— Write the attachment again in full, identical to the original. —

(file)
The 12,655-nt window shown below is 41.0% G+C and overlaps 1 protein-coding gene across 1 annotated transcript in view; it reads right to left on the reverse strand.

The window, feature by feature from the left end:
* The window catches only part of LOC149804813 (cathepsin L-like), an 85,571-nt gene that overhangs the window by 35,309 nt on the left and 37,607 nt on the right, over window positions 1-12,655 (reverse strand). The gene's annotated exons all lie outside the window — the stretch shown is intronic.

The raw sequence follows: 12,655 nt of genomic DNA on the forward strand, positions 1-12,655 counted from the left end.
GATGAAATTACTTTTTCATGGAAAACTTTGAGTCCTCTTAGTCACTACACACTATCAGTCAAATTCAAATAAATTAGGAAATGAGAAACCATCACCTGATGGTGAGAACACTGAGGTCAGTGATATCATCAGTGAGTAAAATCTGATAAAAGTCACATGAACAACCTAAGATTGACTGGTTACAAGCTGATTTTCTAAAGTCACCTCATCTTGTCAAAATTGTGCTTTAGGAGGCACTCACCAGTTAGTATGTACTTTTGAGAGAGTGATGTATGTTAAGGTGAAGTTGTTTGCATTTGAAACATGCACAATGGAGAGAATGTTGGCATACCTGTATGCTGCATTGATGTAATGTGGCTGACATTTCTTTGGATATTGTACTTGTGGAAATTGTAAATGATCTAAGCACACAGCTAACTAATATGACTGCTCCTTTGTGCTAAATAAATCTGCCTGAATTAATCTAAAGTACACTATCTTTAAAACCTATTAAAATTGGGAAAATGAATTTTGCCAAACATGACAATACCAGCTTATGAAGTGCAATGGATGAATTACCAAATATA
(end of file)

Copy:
The 12,655-nt window shown below is 41.0% G+C and overlaps 1 protein-coding gene across 1 annotated transcript in view; it reads right to left on the reverse strand.

The window, feature by feature from the left end:
* The window catches only part of LOC149804813 (cathepsin L-like), an 85,571-nt gene that overhangs the window by 35,309 nt on the left and 37,607 nt on the right, over window positions 1-12,655 (reverse strand). The gene's annotated exons all lie outside the window — the stretch shown is intronic.

The raw sequence follows: 12,655 nt of genomic DNA on the forward strand, positions 1-12,655 counted from the left end.
GATGAAATTACTTTTTCATGGAAAACTTTGAGTCCTCTTAGTCACTACACACTATCAGTCAAATTCAAATAAATTAGGAAATGAGAAACCATCACCTGATGGTGAGAACACTGAGGTCAGTGATATCATCAGTGAGTAAAATCTGATAAAAGTCACATGAACAACCTAAGATTGACTGGTTACAAGCTGATTTTCTAAAGTCACCTCATCTTGTCAAAATTGTGCTTTAGGAGGCACTCACCAGTTAGTATGTACTTTTGAGAGAGTGATGTATGTTAAGGTGAAGTTGTTTGCATTTGAAACATGCACAATGGAGAGAATGTTGGCATACCTGTATGCTGCATTGATGTAATGTGGCTGACATTTCTTTGGATATTGTACTTGTGGAAATTGTAAATGATCTAAGCACACAGCTAACTAATATGACTGCTCCTTTGTGCTAAATAAATCTGCCTGAATTAATCTAAAGTACACTATCTTTAAAACCTATTAAAATTGGGAAAATGAATTTTGCCAAACATGACAATACCAGCTTATGAAGTGCAATGGATGAATTACCAAATATA